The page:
ⓘ Cyclone (programming language)

                                     

ⓘ Cyclone (programming language)

The Cyclone programming language is intended to be a safe dialect of the C language. Cyclone is designed to avoid buffer overflows and other vulnerabilities that are possible in C programs, without losing the power and convenience of C as a tool for system programming.

Cyclone development was started as a joint project of AT&T Labs Research and Greg Morrisetts group at Cornell in 2001. Version 1.0 was released on May 8, 2006.

                                     

1. Language features

Cyclone attempts to avoid some of the common pitfalls of C, while still maintaining its look and performance. To this end, Cyclone places the following limits on programs:

  • NULL checks are inserted to prevent segmentation faults
  • switch labels in different scopes are disallowed
  • Pointer-returning functions must execute return
  • Dangling pointers are prevented through region analysis and limits on free
  • setjmp and longjmp are not supported
  • goto into scopes is disallowed
  • Only "safe" casts and unions are allowed
  • Pointer arithmetic is limited
  • Pointers must be initialized before use this is enforced by definite assignment analysis

To maintain the tool set that C programmers are used to, Cyclone provides the following extensions:

  • Tagged unions support type-varying arguments
  • Exceptions replace some uses of setjmp and longjmp
  • Never- NULL pointers do not require NULL checks
  • "Fat" pointers support pointer arithmetic with run-time bounds checking
  • varargs are implemented as fat pointers
  • Injections help automate the use of tagged unions for programmers
  • Growable regions support a form of safe manual memory management
  • Polymorphism replaces some uses of void *
  • Garbage collection for heap-allocated values

For a better high-level introduction to Cyclone, the reasoning behind Cyclone and the source of these lists, see this paper.

Cyclone looks, in general, much like C, but it should be viewed as a C-like language.

                                     

1.1. Language features Pointer types

Cyclone implements three kinds of pointer:

  • the never- NULL pointer, and
  • * the normal type
  • ? the only type with pointer arithmetic allowed, "fat" pointers.

The purpose of introducing these new pointer types is to avoid common problems when using pointers. Take for instance a function, called foo that takes a pointer to an int:

Although the person who wrote the function foo could have inserted NULL checks, let us assume that for performance reasons they did not. Calling fooNULL; will result in undefined behavior. To avoid such problems, Cyclone introduces the pointer type, which can never be NULL. Thus, the "safe" version of foo would be:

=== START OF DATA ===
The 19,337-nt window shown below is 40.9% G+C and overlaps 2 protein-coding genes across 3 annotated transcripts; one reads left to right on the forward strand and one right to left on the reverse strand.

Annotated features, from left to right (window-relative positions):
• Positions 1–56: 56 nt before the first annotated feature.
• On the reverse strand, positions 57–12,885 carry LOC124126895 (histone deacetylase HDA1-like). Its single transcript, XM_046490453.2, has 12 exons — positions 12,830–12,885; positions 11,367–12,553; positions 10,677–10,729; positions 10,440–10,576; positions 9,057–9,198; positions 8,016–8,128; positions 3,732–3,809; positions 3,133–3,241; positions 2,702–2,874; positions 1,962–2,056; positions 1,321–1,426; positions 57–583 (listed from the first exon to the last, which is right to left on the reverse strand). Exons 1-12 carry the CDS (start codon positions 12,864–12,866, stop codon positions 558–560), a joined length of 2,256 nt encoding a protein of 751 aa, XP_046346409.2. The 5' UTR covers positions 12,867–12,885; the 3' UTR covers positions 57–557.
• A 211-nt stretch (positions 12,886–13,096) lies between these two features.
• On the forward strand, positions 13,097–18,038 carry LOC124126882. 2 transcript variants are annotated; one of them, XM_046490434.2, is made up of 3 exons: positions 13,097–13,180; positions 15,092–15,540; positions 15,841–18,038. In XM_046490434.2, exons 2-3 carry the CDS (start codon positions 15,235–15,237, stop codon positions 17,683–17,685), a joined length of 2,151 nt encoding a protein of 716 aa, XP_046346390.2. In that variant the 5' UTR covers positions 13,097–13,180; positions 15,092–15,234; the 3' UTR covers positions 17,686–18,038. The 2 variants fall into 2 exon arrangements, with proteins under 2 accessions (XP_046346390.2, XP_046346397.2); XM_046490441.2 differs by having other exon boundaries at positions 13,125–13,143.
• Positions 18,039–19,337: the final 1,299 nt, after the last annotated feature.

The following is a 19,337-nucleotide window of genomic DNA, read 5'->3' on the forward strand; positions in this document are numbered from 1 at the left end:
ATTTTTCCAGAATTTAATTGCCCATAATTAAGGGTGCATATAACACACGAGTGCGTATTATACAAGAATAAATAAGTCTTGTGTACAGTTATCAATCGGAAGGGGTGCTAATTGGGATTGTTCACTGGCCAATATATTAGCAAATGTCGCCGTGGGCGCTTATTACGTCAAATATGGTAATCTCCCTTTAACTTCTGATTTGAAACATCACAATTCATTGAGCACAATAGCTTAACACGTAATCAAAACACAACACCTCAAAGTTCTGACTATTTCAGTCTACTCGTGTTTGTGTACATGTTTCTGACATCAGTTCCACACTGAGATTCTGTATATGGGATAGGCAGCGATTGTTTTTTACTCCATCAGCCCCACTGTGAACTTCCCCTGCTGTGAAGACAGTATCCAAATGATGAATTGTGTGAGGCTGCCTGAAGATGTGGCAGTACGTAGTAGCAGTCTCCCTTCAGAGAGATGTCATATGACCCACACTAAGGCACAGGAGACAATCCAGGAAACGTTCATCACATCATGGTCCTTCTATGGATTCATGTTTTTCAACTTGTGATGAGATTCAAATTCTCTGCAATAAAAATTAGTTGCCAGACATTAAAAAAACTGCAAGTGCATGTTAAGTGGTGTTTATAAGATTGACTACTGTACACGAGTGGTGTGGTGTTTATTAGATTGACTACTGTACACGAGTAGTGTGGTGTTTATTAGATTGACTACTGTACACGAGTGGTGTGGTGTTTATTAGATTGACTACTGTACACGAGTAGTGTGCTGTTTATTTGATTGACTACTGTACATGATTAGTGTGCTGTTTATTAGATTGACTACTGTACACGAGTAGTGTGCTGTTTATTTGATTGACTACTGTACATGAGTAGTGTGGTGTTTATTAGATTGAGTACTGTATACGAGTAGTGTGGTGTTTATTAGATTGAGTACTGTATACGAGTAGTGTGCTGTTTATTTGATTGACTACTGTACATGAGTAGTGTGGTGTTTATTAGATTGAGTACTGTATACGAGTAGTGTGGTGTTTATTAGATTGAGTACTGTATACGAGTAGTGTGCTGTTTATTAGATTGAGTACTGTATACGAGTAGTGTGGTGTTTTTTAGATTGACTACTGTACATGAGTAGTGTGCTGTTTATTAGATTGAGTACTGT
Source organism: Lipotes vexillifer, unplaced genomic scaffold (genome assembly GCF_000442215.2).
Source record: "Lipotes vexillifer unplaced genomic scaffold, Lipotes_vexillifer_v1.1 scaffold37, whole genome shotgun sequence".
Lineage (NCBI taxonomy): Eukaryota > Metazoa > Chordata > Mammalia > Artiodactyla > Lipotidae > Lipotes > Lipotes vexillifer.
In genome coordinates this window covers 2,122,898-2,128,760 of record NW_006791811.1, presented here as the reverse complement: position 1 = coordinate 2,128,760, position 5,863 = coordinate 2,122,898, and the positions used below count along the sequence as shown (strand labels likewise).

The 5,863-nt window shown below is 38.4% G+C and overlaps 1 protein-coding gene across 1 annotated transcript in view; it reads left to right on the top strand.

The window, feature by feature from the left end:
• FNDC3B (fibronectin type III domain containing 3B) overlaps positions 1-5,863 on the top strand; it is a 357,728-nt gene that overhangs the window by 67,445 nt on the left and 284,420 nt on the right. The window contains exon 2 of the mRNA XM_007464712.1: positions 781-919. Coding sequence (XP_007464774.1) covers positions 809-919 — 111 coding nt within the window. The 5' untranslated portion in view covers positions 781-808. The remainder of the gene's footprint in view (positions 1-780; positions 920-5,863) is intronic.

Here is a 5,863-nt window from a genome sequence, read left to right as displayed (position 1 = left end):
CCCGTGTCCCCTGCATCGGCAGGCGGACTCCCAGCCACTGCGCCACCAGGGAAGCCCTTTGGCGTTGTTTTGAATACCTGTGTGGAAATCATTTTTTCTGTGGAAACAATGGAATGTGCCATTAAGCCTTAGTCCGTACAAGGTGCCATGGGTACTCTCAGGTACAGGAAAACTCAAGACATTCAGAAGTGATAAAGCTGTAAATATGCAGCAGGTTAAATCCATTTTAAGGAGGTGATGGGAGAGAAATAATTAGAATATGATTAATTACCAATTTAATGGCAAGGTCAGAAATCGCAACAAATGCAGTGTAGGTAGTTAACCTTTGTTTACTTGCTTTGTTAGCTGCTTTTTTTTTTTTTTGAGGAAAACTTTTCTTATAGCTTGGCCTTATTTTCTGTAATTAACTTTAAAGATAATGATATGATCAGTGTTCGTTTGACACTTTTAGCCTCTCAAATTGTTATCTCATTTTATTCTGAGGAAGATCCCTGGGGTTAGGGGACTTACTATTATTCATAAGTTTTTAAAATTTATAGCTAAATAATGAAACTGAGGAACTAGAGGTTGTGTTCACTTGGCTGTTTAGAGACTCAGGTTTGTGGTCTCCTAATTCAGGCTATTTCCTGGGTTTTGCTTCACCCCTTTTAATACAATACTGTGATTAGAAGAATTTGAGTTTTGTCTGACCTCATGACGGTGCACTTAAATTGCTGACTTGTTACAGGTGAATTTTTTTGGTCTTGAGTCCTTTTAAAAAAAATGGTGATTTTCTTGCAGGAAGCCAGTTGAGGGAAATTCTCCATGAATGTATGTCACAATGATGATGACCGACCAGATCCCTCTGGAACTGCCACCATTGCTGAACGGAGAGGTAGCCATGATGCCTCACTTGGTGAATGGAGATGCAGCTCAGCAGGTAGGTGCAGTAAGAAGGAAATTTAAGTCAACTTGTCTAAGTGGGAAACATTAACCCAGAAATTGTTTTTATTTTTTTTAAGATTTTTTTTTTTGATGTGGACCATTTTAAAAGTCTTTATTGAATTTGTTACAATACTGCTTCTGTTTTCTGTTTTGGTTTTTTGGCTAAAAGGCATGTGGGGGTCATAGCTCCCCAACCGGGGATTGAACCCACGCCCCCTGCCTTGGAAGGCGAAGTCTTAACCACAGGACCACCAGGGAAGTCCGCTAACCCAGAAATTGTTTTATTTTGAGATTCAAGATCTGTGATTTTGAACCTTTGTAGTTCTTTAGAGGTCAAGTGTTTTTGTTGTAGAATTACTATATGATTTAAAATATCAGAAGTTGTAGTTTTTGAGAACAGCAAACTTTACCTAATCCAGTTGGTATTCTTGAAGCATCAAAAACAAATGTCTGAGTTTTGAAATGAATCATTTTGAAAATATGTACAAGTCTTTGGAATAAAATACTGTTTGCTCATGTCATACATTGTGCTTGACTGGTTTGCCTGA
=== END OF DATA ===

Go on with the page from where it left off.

This tells the Cyclone compiler that the argument to foo should never be NULL, avoiding the aforementioned undefined behavior. The simple change of * to saves the programmer from having to write NULL checks and the operating system from having to trap NULL pointer dereferences. This extra limit, however, can be a rather large stumbling block for most C programmers, who are used to being able to manipulate their pointers directly with arithmetic. Although this is desirable, it can lead to buffer overflows and other "off-by-one"-style mistakes. To avoid this, the? pointer type is delimited by a known bound, the size of the array. Although this adds overhead due to the extra information stored about the pointer, it improves safety and security. Take for instance a simple and naïve strlen function, written in C:

This function assumes that the string being passed in is terminated by NULL \0. However, what would happen if char buf = {h,e,l,l,o,!}; were passed to this string? This is perfectly legal in C, yet would cause strlen to iterate through memory not necessarily associated with the string s. There are functions, such as strnlen which can be used to avoid such problems, but these functions are not standard with every implementation of ANSI C. The Cyclone version of strlen is not so different from the C version:

Here, strlen bounds itself by the length of the array passed to it, thus not going over the actual length. Each of the kinds of pointer type can be safely cast to each of the others, and arrays and strings are automatically cast to? by the compiler. Casting from? to * invokes a bounds check, and casting from? to invokes both a NULL check and a bounds check. Casting from * to? results in no checks whatsoever; the resulting? pointer has a size of 1.

                                     

1.2. Language features Dangling pointers and region analysis

Consider the following code, in C:

Function itoa allocates an array of chars buf on the stack and returns a pointer to the start of buf. However the memory used on the stack for buf is deallocated when the function returns, so the returned value cannot be used safely outside of the function. While gcc and other compilers will warn about such code, the following will typically compile without warnings:

gcc can produce warnings for such code as a side-effect of option -O2 or -O3, but there are no guarantees that all such errors will be detected. Cyclone does regional analysis of each segment of code, preventing dangling pointers, such as the one returned from this version of itoa. All of the local variables in a given scope are considered to be part of the same region, separate from the heap or any other local region. Thus, when analyzing itoa, the Cyclone compiler would see that z is a pointer into the local stack, and would report an error.